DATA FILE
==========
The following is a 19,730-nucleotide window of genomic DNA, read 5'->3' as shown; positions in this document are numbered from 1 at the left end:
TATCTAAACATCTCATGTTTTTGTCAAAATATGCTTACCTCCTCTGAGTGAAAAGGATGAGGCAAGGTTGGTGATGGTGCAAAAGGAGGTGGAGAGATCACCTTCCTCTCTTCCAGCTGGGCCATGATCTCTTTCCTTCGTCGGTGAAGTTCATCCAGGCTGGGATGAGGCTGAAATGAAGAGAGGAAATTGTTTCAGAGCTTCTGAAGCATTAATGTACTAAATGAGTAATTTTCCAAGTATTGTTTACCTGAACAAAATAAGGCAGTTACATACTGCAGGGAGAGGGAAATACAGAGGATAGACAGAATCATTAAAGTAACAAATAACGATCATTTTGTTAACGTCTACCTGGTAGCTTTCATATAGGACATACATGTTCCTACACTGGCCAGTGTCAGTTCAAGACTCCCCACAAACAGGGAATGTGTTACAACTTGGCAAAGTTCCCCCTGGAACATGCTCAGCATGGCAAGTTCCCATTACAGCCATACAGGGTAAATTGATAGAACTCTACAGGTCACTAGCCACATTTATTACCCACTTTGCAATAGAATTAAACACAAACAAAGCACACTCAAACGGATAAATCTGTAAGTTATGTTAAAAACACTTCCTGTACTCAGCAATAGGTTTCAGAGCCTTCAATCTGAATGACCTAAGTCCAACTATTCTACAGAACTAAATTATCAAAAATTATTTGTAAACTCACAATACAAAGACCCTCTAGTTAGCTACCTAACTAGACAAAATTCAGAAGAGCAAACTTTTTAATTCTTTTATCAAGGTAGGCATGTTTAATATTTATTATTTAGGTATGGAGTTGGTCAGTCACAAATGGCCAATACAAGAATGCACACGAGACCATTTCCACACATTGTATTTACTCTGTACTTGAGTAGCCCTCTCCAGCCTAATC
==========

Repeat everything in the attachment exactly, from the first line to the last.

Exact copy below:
The following is a 19,730-nucleotide window of genomic DNA, read 5'->3' as shown; positions in this document are numbered from 1 at the left end:
TATCTAAACATCTCATGTTTTTGTCAAAATATGCTTACCTCCTCTGAGTGAAAAGGATGAGGCAAGGTTGGTGATGGTGCAAAAGGAGGTGGAGAGATCACCTTCCTCTCTTCCAGCTGGGCCATGATCTCTTTCCTTCGTCGGTGAAGTTCATCCAGGCTGGGATGAGGCTGAAATGAAGAGAGGAAATTGTTTCAGAGCTTCTGAAGCATTAATGTACTAAATGAGTAATTTTCCAAGTATTGTTTACCTGAACAAAATAAGGCAGTTACATACTGCAGGGAGAGGGAAATACAGAGGATAGACAGAATCATTAAAGTAACAAATAACGATCATTTTGTTAACGTCTACCTGGTAGCTTTCATATAGGACATACATGTTCCTACACTGGCCAGTGTCAGTTCAAGACTCCCCACAAACAGGGAATGTGTTACAACTTGGCAAAGTTCCCCCTGGAACATGCTCAGCATGGCAAGTTCCCATTACAGCCATACAGGGTAAATTGATAGAACTCTACAGGTCACTAGCCACATTTATTACCCACTTTGCAATAGAATTAAACACAAACAAAGCACACTCAAACGGATAAATCTGTAAGTTATGTTAAAAACACTTCCTGTACTCAGCAATAGGTTTCAGAGCCTTCAATCTGAATGACCTAAGTCCAACTATTCTACAGAACTAAATTATCAAAAATTATTTGTAAACTCACAATACAAAGACCCTCTAGTTAGCTACCTAACTAGACAAAATTCAGAAGAGCAAACTTTTTAATTCTTTTATCAAGGTAGGCATGTTTAATATTTATTATTTAGGTATGGAGTTGGTCAGTCACAAATGGCCAATACAAGAATGCACACGAGACCATTTCCACACATTGTATTTACTCTGTACTTGAGTAGCCCTCTCCAGCCTAATC